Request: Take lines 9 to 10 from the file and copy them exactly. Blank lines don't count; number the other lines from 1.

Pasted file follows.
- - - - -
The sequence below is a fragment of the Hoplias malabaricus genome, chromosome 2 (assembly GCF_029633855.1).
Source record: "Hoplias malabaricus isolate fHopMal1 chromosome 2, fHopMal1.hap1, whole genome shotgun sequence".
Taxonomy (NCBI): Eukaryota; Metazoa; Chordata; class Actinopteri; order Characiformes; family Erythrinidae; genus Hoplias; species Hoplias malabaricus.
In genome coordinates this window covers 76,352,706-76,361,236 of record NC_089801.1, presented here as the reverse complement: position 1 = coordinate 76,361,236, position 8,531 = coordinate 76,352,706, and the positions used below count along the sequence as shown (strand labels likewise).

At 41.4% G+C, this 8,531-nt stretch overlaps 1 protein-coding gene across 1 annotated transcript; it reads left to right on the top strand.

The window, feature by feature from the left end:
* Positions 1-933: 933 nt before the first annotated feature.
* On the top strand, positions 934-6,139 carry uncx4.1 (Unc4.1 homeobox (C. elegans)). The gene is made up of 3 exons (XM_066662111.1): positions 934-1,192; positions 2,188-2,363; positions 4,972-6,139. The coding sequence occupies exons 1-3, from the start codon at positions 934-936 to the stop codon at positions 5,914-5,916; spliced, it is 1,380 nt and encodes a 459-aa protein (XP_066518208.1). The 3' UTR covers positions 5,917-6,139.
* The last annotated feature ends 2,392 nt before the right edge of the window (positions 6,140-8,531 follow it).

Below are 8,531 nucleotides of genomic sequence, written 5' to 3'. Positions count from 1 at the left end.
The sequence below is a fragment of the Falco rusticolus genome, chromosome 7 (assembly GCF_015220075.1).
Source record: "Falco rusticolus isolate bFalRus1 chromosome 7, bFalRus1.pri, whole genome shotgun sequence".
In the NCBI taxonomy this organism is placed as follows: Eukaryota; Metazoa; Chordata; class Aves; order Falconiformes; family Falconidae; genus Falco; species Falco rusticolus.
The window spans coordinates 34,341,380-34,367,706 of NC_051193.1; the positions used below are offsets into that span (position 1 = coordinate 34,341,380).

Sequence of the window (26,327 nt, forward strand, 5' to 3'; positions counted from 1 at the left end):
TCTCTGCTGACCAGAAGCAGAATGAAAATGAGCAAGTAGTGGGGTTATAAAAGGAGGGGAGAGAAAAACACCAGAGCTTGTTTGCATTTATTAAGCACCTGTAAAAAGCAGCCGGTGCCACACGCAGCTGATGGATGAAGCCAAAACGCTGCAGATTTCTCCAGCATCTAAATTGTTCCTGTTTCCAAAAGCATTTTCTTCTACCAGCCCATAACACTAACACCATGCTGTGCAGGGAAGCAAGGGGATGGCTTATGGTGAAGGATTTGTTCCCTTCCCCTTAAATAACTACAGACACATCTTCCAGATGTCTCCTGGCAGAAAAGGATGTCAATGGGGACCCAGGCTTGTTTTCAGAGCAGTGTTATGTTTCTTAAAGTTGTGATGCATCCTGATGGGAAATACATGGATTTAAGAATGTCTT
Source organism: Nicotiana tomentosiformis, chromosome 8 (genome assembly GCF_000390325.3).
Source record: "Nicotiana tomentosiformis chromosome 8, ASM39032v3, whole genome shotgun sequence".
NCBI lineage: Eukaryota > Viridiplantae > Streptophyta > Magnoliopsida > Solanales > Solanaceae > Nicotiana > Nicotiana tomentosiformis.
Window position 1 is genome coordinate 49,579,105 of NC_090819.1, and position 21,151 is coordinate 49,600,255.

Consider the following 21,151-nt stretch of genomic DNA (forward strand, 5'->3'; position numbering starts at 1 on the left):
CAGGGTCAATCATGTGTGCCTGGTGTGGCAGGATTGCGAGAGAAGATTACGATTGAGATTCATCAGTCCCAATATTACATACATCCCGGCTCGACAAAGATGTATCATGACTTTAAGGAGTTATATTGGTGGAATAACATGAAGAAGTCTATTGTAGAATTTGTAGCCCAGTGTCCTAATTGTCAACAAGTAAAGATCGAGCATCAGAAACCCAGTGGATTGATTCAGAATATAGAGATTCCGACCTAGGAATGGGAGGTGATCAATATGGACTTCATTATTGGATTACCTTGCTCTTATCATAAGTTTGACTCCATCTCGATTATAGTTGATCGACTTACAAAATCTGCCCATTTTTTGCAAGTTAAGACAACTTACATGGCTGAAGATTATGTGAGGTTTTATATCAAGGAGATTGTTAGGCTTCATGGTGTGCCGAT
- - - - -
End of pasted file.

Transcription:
* The last annotated feature ends 2,392 nt before the right edge of the window (positions 6,140-8,531 follow it).

Below are 8,531 nucleotides of genomic sequence, written 5' to 3'. Positions count from 1 at the left end.